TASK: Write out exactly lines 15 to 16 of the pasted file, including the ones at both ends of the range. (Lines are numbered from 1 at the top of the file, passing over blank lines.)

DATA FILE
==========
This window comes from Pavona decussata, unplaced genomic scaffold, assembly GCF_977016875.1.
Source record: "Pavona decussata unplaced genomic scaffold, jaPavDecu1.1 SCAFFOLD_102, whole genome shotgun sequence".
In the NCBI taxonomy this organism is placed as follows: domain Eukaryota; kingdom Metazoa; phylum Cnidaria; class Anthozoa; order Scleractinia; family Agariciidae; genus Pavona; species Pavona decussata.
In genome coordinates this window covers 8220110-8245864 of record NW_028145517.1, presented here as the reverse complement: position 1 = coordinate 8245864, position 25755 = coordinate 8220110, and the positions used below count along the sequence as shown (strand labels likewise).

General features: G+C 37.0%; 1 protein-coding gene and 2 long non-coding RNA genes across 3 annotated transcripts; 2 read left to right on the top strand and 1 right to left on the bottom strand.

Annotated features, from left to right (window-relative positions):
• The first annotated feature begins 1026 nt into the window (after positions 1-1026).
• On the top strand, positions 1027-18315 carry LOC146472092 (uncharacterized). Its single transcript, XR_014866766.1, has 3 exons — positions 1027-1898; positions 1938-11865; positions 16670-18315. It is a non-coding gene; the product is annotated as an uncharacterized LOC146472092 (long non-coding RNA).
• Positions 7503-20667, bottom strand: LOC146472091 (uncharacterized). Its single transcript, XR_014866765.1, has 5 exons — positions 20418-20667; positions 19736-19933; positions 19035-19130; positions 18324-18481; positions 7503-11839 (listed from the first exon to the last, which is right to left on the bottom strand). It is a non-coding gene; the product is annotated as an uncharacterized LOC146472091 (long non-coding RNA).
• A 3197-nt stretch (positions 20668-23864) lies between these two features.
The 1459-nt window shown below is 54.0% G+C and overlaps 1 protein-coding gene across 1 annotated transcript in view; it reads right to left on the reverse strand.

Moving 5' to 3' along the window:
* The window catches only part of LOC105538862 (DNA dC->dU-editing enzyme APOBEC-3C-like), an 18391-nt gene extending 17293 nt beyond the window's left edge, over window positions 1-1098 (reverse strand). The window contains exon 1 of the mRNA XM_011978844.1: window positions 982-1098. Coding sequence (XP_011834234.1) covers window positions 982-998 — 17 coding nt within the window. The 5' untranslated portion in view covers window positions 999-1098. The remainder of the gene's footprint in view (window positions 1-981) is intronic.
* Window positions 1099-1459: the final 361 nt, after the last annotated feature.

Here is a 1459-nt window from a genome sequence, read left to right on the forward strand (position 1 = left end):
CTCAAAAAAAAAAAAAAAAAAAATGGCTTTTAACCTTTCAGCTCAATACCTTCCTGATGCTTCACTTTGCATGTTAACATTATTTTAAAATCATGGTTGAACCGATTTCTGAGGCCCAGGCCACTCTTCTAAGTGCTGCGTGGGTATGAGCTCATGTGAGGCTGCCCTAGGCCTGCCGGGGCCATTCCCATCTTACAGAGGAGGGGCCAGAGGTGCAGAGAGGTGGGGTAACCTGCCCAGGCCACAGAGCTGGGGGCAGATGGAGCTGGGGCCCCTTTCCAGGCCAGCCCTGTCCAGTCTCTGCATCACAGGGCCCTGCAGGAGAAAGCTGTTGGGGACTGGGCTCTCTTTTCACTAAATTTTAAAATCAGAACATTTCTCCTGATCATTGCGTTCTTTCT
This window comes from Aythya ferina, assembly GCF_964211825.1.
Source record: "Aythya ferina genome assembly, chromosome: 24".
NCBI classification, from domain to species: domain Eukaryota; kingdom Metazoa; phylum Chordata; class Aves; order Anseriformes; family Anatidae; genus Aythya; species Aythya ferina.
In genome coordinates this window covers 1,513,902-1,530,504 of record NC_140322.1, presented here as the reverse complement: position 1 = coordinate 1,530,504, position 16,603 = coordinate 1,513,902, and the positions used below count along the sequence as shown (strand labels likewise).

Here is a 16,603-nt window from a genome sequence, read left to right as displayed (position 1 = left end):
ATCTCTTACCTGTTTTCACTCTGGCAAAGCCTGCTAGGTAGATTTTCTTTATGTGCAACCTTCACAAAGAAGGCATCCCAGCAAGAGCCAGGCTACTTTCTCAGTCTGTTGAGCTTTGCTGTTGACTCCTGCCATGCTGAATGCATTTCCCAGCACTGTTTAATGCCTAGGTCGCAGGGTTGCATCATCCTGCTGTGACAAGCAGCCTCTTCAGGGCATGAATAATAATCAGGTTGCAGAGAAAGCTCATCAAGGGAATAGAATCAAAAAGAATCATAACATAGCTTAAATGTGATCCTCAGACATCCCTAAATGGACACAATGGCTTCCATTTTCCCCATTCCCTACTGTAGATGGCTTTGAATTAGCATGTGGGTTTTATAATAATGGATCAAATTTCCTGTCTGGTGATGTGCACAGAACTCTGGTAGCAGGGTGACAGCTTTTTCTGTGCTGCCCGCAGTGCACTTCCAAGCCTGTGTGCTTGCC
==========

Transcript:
Here is a 1459-nt window from a genome sequence, read left to right on the forward strand (position 1 = left end):
CTCAAAAAAAAAAAAAAAAAAAATGGCTTTTAACCTTTCAGCTCAATACCTTCCTGATGCTTCACTTTGCATGTTAACATTATTTTAAAATCATGGTTGAACCGATTTCTGAGGCCCAGGCCACTCTTCTAAGTGCTGCGTGGGTATGAGCTCATGTGAGGCTGCCCTAGGCCTGCCGGGGCCATTCCCATCTTACAGAGGAGGGGCCAGAGGTGCAGAGAGGTGGGGTAACCTGCCCAGGCCACAGAGCTGGGGGCAGATGGAGCTGGGGCCCCTTTCCAGGCCAGCCCTGTCCAGTCTCTGCATCACAGGGCCCTGCAGGAGAAAGCTGTTGGGGACTGGGCTCTCTTTTCACTAAATTTTAAAATCAGAACATTTCTCCTGATCATTGCGTTCTTTCT